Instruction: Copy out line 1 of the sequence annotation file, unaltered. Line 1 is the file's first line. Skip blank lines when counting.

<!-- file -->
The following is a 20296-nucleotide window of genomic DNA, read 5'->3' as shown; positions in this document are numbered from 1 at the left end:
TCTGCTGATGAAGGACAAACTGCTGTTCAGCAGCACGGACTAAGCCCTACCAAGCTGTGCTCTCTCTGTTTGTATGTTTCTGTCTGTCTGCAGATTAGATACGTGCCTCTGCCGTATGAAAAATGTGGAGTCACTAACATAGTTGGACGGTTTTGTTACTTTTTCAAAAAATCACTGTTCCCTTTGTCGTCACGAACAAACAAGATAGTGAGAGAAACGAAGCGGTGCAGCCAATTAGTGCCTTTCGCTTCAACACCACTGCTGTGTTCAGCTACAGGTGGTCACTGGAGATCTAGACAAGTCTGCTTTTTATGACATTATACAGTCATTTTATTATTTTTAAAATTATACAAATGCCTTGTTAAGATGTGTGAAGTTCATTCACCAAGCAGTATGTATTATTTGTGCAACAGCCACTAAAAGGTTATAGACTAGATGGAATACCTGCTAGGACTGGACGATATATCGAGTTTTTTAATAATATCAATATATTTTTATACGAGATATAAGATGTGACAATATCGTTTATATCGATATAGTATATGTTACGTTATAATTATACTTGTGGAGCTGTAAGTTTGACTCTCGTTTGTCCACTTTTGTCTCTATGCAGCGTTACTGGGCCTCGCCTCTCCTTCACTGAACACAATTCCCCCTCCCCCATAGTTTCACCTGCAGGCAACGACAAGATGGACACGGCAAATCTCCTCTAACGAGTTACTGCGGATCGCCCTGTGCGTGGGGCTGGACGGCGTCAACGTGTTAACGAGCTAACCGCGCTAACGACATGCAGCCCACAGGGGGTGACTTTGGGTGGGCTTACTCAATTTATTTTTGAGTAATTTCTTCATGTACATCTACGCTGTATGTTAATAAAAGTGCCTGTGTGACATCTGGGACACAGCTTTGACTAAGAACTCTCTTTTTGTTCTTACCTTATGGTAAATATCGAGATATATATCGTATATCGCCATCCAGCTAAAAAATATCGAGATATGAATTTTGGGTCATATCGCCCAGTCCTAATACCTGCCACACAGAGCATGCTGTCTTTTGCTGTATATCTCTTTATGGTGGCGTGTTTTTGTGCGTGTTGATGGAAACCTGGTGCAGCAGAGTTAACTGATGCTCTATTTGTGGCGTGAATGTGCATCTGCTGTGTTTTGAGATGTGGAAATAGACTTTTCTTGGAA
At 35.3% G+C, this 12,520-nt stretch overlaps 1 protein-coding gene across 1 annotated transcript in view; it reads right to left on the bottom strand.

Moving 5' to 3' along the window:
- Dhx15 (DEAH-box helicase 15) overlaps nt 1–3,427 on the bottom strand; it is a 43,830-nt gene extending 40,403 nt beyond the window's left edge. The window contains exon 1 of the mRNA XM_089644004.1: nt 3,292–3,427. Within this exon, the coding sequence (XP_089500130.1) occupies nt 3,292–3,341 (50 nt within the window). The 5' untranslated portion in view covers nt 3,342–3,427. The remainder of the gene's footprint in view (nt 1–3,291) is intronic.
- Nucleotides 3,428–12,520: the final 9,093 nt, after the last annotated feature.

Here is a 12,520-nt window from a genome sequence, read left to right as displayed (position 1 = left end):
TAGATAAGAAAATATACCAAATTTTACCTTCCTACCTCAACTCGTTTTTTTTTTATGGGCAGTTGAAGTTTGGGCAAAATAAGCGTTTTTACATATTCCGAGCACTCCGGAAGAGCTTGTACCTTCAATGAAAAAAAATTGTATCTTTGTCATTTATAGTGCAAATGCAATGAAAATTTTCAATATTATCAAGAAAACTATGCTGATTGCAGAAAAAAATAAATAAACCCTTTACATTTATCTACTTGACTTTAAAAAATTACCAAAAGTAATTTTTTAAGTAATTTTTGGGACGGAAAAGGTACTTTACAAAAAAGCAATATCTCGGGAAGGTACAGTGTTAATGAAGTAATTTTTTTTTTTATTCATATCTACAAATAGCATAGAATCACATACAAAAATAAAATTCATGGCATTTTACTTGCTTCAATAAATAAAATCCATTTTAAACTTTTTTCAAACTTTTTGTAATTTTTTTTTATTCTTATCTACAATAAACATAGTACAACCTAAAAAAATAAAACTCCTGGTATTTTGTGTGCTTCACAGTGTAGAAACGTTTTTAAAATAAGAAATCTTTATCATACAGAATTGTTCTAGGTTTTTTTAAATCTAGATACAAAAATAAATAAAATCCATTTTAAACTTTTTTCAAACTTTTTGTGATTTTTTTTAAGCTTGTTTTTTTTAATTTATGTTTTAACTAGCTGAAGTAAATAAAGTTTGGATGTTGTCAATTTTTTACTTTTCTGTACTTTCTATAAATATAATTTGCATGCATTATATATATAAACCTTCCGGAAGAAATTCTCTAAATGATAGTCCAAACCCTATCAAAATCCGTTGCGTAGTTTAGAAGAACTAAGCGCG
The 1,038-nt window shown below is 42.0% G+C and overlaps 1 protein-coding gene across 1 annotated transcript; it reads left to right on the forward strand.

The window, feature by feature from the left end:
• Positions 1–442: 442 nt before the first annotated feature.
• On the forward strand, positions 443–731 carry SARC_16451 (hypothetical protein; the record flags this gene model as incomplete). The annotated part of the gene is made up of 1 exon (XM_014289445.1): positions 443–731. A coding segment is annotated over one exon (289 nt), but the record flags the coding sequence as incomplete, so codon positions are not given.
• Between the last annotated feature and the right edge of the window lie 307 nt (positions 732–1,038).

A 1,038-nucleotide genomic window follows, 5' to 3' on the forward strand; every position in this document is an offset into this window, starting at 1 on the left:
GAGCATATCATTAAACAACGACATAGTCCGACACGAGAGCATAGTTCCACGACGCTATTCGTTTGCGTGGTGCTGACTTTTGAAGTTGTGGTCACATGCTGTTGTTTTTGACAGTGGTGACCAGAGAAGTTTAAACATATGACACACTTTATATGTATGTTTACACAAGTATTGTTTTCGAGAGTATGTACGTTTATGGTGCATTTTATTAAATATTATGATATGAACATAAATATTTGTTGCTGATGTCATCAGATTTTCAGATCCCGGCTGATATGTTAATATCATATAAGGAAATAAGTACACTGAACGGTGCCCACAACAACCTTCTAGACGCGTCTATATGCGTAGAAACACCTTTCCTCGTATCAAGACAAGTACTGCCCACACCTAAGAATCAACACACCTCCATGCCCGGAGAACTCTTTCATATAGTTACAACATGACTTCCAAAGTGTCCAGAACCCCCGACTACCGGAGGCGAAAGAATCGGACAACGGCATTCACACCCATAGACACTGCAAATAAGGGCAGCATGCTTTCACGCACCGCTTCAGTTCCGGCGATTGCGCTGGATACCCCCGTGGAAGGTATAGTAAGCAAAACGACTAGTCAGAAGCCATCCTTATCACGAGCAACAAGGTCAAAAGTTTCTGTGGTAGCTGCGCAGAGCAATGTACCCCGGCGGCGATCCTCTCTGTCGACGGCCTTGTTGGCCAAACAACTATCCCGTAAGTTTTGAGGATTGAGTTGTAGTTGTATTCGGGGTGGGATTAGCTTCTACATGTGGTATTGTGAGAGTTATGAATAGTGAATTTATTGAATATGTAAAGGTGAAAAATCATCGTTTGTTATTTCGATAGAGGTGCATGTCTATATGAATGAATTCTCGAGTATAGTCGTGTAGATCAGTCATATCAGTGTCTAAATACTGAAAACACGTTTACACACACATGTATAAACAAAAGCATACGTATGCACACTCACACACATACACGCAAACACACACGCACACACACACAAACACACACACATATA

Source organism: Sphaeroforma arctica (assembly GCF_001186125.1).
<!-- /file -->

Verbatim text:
The following is a 20296-nucleotide window of genomic DNA, read 5'->3' as shown; positions in this document are numbered from 1 at the left end: